If anyone thinks he is religious and does not bridle his tongue but deceives his heart, this person’s religion is worthless. Religion that is pure and undefiled before God, the Father, is this: to visit orphans and widows in their affliction, and to keep oneself unstained from the world. ( ESV)
Quite honestly, I’ve been mulling this blog post around in my mind for a few weeks, with varying approaches and ideas. But nothing works. Well, nothing that offers a solution, that is. Who wants to read about someone who’s struggling but doesn’t have the answers? And even struggling is a stretch. As Trip Lee so aptly states in the song, “Make War,” I don’t truly make war on my sin. I say I’m struggling, or wrestling, or fighting, but what do I really do about it?
For those of you who are not fans of rap, that might have been a little much, and I apologize, but the message resounds true despite the musical styling. And I’m right there. I cannot write a blog-sermon about controlling one’s tongue, staying unstained from the world, and loving the needy when I cannot even claim to be all-out battling with my own sin.
According to James, the religion I possess is useless and good-for-nothing, because I fail in controlling my tongue. Over the past several years, my language has become increasingly coarse. I’m ashamed to say, that at times I have even been proud of the fact that I felt no remorse in dishing out slang with “the guys.” Reading that, it seems silly. Stupid, even.
I find it interesting that James uses the word picture of bridling one’s tongue. I have been training horses for almost ten years, so the bridle is a piece of equipment that I’m familiar with. When I bridle a horse, I put a metal bit in the horse’s mouth and attach reins to it, allowing me to direct the movement of the horse. At first, a green or untrained horse, will resist the pressure I put on its mouth, and only make very rough movements, but after months of training, I can not only control whether the horse turns left or right, I can affect each and every movement the horse makes. The two pictures below might give you a visual point of comparison.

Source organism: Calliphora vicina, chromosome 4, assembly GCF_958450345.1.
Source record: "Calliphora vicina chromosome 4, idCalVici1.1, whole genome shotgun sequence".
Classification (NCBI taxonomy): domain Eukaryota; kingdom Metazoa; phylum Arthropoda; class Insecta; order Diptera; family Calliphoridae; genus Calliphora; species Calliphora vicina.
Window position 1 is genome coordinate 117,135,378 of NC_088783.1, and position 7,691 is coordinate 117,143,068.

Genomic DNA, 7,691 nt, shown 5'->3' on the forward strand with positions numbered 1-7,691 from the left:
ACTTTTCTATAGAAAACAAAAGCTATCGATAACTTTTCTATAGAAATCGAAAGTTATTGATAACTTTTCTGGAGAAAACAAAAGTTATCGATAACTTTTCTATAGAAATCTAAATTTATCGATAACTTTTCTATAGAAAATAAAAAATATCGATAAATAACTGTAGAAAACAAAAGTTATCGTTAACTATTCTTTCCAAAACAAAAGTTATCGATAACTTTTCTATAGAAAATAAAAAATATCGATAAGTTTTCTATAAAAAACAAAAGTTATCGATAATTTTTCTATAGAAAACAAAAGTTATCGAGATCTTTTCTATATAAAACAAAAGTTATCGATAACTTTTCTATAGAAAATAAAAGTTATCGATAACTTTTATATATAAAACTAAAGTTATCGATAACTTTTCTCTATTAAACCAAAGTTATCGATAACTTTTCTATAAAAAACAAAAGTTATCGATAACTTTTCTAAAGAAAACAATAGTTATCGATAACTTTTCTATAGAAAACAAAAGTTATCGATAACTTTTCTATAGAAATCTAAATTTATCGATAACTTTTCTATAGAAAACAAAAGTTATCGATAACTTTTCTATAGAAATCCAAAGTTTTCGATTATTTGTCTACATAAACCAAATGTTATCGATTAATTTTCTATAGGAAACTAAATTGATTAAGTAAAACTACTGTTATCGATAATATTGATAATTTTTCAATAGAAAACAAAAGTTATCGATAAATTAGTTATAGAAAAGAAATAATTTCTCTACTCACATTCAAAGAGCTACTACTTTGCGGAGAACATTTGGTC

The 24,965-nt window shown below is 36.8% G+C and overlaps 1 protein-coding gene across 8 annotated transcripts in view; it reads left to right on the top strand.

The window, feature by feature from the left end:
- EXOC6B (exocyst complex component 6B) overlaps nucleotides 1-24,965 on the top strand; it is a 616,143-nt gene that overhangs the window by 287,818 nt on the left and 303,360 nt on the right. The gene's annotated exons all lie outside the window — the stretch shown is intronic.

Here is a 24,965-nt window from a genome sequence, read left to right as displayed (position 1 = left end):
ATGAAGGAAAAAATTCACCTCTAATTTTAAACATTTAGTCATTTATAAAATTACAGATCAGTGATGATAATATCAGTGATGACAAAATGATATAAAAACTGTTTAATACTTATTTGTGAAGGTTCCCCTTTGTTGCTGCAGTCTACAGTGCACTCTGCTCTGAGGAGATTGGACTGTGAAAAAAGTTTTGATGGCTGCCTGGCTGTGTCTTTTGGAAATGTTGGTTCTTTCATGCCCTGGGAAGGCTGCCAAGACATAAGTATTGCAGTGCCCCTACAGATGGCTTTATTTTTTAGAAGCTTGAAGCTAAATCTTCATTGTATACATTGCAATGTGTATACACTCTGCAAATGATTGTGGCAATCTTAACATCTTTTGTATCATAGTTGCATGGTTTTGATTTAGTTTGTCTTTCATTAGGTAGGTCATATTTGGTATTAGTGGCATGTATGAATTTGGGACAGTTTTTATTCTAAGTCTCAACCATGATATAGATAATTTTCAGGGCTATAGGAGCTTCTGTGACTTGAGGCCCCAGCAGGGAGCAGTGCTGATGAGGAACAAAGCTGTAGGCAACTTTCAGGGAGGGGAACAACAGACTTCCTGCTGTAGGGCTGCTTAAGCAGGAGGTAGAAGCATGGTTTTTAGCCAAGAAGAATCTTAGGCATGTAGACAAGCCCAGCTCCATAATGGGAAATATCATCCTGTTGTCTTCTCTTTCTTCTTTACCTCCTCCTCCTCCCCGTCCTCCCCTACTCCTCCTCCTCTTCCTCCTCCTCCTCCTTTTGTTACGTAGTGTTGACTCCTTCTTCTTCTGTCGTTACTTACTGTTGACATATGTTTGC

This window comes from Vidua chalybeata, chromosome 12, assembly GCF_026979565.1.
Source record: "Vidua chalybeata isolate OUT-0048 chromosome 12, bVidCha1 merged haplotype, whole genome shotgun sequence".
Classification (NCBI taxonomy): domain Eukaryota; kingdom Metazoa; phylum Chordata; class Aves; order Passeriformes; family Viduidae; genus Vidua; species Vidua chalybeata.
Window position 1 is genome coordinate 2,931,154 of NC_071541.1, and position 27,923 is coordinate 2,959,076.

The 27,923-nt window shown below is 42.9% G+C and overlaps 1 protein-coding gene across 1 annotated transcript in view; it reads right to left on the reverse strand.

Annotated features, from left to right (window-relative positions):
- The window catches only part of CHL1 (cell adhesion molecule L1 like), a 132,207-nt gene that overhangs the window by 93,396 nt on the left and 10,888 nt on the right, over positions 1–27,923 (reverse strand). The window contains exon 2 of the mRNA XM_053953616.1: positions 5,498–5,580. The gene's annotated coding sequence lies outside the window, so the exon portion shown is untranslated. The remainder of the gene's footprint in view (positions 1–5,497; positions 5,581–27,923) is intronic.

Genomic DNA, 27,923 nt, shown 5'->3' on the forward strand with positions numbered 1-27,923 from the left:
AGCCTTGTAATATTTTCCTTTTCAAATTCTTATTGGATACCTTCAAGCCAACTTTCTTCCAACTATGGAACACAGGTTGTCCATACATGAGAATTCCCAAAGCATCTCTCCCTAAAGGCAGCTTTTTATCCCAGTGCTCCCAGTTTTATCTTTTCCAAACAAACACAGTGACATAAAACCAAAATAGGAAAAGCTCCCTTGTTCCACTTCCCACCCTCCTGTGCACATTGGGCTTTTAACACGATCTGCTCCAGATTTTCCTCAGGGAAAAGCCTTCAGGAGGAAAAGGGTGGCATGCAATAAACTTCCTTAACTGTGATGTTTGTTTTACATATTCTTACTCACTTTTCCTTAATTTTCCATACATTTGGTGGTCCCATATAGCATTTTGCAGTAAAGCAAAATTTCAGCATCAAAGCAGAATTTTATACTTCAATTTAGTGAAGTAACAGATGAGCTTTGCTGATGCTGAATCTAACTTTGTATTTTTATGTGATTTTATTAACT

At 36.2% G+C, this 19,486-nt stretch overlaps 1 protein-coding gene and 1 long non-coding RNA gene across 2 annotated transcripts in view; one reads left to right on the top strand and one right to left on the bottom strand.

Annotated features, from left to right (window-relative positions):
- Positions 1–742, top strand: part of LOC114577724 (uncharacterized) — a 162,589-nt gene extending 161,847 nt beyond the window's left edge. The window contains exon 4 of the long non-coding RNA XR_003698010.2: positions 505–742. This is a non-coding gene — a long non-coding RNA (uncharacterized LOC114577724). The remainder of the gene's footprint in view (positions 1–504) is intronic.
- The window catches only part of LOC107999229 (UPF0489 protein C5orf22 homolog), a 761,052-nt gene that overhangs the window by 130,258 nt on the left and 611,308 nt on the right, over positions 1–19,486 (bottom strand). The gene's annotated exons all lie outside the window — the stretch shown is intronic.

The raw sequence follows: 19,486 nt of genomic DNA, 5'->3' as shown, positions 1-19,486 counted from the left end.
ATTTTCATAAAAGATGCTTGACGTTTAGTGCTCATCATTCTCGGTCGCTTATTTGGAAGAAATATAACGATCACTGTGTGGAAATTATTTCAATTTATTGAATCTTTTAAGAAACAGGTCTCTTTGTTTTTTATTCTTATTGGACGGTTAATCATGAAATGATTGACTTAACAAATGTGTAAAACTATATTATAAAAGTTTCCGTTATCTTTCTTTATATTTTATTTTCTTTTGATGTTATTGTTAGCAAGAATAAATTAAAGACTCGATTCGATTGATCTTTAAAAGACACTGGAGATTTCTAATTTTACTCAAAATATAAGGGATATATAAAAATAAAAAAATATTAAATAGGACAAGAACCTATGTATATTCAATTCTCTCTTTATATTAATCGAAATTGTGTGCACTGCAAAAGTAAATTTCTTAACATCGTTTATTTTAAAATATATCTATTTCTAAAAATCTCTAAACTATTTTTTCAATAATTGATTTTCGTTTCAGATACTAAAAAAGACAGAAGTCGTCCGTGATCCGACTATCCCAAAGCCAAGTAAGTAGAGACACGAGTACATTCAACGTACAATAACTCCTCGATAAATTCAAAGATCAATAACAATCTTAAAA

The horse on the left is truly “bridled.” Every movement it makes, the way he carries himself, where each foot goes, is controlled by the rider. The horse on the right may be wearing a bridle, but is not yet bridled. Though the rider is pulling on the rein, he is not moving, and when he does, it will be rough and jerky movements that hardly reflect the end goals of the rider.
As a Christian, the analogy follows closely. If my tongue runs wild, saying whatever whenever, I am unbridled, resisting the tug of the Spirit on my reins. I remember the first time I actually said the f-bomb. I was completely appalled. Shocked. Ashamed. My conscience was still sensitive to the Spirit’s leading on my reins. But, like a horse that fights the trainer, I quickly grew resistant, allowing my tongue to become less and less bridled.
As a rider, when I use a tight rein on a horse, my goal is not just to control the direction and general movement of that horse, but to very directly and specifically guide the horse. The rein is tight, the horse has no room to be foolish, but its every step is guided. Is my every word guided by the Holy Spirit? Obviously not. But how do I do that? After some brainstorming with a group of fellow Christians, my challenge for the weeks ahead is to think of three things I’m grateful for every time I think or say anything negative. For me, I decided to include complaining in that long list of things that need to be reined in.
So there you have it: a blog post with no answers, no success story, and no grand victory. Maybe by next time I post, I can tell you that I’m actually making some headway in this battle against sin. Keep me in your prayers, friends!
- The Freedom of Self-Forgetfulness, by Timothy Keller
- “The Seduction of the World,” by R.C. Sproul
- “Gospel Amnesia,” by Luma Simms
- Philippians 2:12-18